We look forward to your genealogical research questions. Please be advises that due to volume of requests for ancestral information that the Archivist can only spend 20 minutes searching for records in the archives. It is encouraged that you make an effort to visit the archives if you wish to learn more, or conduct large-scale projects.
New England Conference Commission on Archives, School of Theology Collections, and Personal Papers Inquiries
Research inquiries regarding the New England Conference Commission on Archives and History records, the Boston University School of Theology records, personal papers, and artifact collections will be given more time. This is especially true if you are conducting research for a book or dissertation.
For email and phone inquiries in these collections, the timeline will be determined by the Archivist.
Some items can be copied. Photocopies of some collections may be restricted due to fragile condition, confidentiality, copyright, request of the creator or the discretion of the Archives and Preservation Librarian. In addition, collections will not be available for research until they are processed.
Photocopy requests will be approved on an individual basis. No collection may be copied in its entirety.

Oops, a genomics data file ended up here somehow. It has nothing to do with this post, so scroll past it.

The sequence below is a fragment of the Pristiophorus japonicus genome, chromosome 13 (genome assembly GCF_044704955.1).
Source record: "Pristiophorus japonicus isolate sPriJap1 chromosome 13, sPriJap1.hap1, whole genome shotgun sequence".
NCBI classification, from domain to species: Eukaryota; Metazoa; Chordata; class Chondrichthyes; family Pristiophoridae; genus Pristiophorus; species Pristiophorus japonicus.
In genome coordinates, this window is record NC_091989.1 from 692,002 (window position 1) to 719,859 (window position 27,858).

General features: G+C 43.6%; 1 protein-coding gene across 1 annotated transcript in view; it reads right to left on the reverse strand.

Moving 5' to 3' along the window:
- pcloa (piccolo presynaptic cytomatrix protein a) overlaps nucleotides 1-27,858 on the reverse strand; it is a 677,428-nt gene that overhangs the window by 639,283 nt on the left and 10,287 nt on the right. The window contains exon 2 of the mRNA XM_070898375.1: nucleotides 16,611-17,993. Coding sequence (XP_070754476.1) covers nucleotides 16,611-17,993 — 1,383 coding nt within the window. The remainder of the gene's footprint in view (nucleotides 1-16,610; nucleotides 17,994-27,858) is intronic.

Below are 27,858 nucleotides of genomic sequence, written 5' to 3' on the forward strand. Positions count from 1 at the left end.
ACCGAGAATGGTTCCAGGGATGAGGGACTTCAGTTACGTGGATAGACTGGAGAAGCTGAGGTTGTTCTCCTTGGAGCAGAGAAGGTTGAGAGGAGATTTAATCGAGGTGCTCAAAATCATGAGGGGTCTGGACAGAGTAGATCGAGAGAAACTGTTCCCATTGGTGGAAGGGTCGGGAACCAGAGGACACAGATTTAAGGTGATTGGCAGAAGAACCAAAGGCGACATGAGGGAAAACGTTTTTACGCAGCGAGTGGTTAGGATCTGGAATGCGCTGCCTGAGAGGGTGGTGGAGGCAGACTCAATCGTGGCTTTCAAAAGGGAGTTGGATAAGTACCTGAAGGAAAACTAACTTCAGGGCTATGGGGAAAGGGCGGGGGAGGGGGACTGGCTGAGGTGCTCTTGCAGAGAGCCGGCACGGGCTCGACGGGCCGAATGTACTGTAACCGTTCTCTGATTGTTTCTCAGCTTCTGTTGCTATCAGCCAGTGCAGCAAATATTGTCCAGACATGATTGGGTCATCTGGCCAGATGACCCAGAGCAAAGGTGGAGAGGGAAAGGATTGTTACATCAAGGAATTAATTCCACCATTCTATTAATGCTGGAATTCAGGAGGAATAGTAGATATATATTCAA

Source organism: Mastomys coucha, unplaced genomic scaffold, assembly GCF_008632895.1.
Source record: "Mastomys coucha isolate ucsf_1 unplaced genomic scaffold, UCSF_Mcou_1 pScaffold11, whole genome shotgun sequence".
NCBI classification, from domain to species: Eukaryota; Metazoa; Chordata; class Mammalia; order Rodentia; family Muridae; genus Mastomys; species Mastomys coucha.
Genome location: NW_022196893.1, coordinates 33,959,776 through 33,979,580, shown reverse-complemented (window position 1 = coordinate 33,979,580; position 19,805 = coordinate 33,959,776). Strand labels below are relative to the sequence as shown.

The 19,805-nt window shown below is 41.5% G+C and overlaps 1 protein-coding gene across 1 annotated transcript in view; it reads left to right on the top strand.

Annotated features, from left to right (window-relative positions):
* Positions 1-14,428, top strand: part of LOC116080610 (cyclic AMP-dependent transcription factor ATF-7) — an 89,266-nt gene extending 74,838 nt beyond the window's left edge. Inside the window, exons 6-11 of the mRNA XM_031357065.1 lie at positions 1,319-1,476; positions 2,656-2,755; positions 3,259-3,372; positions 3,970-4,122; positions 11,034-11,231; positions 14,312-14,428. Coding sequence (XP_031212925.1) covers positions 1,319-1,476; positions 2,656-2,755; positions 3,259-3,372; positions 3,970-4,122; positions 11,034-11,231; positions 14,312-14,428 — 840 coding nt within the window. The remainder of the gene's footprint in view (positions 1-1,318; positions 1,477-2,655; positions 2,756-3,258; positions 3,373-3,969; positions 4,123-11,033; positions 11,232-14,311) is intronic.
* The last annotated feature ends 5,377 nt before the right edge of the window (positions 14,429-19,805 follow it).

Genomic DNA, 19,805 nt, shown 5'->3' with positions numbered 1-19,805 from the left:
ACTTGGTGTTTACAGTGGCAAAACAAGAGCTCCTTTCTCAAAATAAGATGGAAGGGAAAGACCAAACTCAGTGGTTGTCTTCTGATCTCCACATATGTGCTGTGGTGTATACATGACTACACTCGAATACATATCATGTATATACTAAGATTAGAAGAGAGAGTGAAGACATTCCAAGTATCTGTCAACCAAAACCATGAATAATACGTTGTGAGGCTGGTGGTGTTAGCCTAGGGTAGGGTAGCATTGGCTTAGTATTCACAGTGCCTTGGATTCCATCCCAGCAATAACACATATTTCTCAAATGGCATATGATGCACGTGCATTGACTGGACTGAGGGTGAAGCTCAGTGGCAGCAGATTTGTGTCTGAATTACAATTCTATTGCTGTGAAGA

Copies of unpublished materials may be used for private research use only.
Photocopying and duplication fees will be assessed by the Archivist and Preservation Librarian on a case-by-case basis. There is no charge for files sent via email.
If we are mailing the reproduction to you, shipping fees may apply. If the patron requests a reproduction of a recording (cassette, CD, CD-Rom, DVD, or digital audio file) or photograph, the cost will be negotiated with the Archivist and Preservation Librarian. Researchers and those requesting information may also be charged for shipping charges.
You can use your camera to take pictures of the archival materials in the research reading room when your visit to the School of Theology Archives so long as the item is in the public domain, or you have consent from the donor, Archivist and Preservation Librarian, or other party related to the collection. Any and all reproductions of records are for personal research purposes only.
Permission to Publish
Please Note:Permission to examine or photocopy does not constitute permission to publish.
For Collections whose Copyright is Managed By the School of Theology Library
Yes, if you plan to publish what you have copied in your dissertation, book, article, etc. Please fill out the Permission to Publish Form and submit it to the Archivist and Preservation Librarian, firstname.lastname@example.org. A response approving your request may take a few days as the Head Librarian and Archivist assess your request.
For Collections whose Copyright is Maintained by the Owner/Creator
If the School of Theology Library does not hold copyright to the item you wish to publish, permission to publish previously unpublished material must be obtained from the owner of the rights.